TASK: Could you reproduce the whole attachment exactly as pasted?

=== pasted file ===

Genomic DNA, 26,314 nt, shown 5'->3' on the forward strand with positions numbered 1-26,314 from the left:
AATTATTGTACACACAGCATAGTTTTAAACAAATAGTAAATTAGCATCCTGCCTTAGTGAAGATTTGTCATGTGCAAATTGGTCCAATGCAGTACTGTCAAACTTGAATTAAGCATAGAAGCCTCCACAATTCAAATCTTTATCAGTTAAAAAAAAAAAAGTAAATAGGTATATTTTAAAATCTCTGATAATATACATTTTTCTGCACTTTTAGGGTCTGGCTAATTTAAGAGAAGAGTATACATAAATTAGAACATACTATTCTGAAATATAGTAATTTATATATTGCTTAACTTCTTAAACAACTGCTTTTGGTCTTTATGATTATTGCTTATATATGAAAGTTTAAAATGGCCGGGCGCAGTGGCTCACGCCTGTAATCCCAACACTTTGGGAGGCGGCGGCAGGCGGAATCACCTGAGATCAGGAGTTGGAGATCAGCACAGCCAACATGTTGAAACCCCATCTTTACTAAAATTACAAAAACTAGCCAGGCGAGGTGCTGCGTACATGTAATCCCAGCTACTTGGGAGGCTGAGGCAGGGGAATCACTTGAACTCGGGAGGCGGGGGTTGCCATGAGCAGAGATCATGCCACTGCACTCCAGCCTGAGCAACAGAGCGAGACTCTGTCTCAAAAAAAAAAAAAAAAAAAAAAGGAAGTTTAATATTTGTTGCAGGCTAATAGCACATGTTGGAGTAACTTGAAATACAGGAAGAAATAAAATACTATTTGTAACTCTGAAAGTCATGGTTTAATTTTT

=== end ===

Genomic DNA, 26,314 nt, shown 5'->3' on the forward strand with positions numbered 1-26,314 from the left:
AATTATTGTACACACAGCATAGTTTTAAACAAATAGTAAATTAGCATCCTGCCTTAGTGAAGATTTGTCATGTGCAAATTGGTCCAATGCAGTACTGTCAAACTTGAATTAAGCATAGAAGCCTCCACAATTCAAATCTTTATCAGTTAAAAAAAAAAAAGTAAATAGGTATATTTTAAAATCTCTGATAATATACATTTTTCTGCACTTTTAGGGTCTGGCTAATTTAAGAGAAGAGTATACATAAATTAGAACATACTATTCTGAAATATAGTAATTTATATATTGCTTAACTTCTTAAACAACTGCTTTTGGTCTTTATGATTATTGCTTATATATGAAAGTTTAAAATGGCCGGGCGCAGTGGCTCACGCCTGTAATCCCAACACTTTGGGAGGCGGCGGCAGGCGGAATCACCTGAGATCAGGAGTTGGAGATCAGCACAGCCAACATGTTGAAACCCCATCTTTACTAAAATTACAAAAACTAGCCAGGCGAGGTGCTGCGTACATGTAATCCCAGCTACTTGGGAGGCTGAGGCAGGGGAATCACTTGAACTCGGGAGGCGGGGGTTGCCATGAGCAGAGATCATGCCACTGCACTCCAGCCTGAGCAACAGAGCGAGACTCTGTCTCAAAAAAAAAAAAAAAAAAAAAAGGAAGTTTAATATTTGTTGCAGGCTAATAGCACATGTTGGAGTAACTTGAAATACAGGAAGAAATAAAATACTATTTGTAACTCTGAAAGTCATGGTTTAATTTTT